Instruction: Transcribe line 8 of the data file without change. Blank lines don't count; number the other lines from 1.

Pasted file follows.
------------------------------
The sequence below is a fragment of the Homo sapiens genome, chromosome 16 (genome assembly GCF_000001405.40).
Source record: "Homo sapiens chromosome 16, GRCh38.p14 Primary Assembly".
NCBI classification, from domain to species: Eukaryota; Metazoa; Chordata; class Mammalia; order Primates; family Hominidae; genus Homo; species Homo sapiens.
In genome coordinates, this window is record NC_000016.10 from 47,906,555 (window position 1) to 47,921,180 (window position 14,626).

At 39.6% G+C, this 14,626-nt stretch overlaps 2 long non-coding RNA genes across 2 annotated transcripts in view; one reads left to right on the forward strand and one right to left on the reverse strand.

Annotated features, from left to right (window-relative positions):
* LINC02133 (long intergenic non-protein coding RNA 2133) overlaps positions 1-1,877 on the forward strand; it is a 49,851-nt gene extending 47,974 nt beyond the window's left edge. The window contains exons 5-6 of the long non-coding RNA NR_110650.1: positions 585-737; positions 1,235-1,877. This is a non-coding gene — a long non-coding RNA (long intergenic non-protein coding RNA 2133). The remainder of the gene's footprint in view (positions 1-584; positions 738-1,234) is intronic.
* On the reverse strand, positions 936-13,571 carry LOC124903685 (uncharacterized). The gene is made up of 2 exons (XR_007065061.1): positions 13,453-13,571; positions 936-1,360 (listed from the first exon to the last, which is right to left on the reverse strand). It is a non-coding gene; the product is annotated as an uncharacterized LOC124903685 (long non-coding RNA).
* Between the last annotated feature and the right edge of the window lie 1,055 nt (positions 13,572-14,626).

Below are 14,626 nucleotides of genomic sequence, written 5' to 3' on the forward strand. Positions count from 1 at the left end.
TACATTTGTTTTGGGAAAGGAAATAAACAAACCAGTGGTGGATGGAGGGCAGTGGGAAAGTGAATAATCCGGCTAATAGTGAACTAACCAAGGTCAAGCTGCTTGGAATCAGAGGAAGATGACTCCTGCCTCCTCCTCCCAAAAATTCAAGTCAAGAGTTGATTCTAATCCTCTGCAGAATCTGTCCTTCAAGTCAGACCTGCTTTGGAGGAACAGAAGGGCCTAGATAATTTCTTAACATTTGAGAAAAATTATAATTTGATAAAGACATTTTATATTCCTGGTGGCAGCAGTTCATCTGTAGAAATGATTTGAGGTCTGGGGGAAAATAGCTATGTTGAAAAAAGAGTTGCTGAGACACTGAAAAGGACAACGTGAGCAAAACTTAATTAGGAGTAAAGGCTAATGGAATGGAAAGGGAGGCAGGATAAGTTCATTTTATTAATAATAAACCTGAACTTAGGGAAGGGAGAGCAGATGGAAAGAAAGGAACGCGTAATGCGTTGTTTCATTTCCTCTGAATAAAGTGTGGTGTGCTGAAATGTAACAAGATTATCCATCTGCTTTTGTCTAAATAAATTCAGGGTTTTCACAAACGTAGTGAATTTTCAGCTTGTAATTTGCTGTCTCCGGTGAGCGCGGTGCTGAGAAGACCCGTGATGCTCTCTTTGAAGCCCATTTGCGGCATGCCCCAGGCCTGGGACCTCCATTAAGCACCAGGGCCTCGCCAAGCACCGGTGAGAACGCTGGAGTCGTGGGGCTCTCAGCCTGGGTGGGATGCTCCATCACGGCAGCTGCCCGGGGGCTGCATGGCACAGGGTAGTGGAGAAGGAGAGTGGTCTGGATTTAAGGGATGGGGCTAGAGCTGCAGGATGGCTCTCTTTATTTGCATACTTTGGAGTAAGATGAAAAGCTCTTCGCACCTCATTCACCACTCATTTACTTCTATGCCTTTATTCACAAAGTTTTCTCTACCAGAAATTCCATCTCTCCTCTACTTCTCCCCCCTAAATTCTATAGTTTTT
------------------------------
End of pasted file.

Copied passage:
* On the reverse strand, positions 936-13,571 carry LOC124903685 (uncharacterized). The gene is made up of 2 exons (XR_007065061.1): positions 13,453-13,571; positions 936-1,360 (listed from the first exon to the last, which is right to left on the reverse strand). It is a non-coding gene; the product is annotated as an uncharacterized LOC124903685 (long non-coding RNA).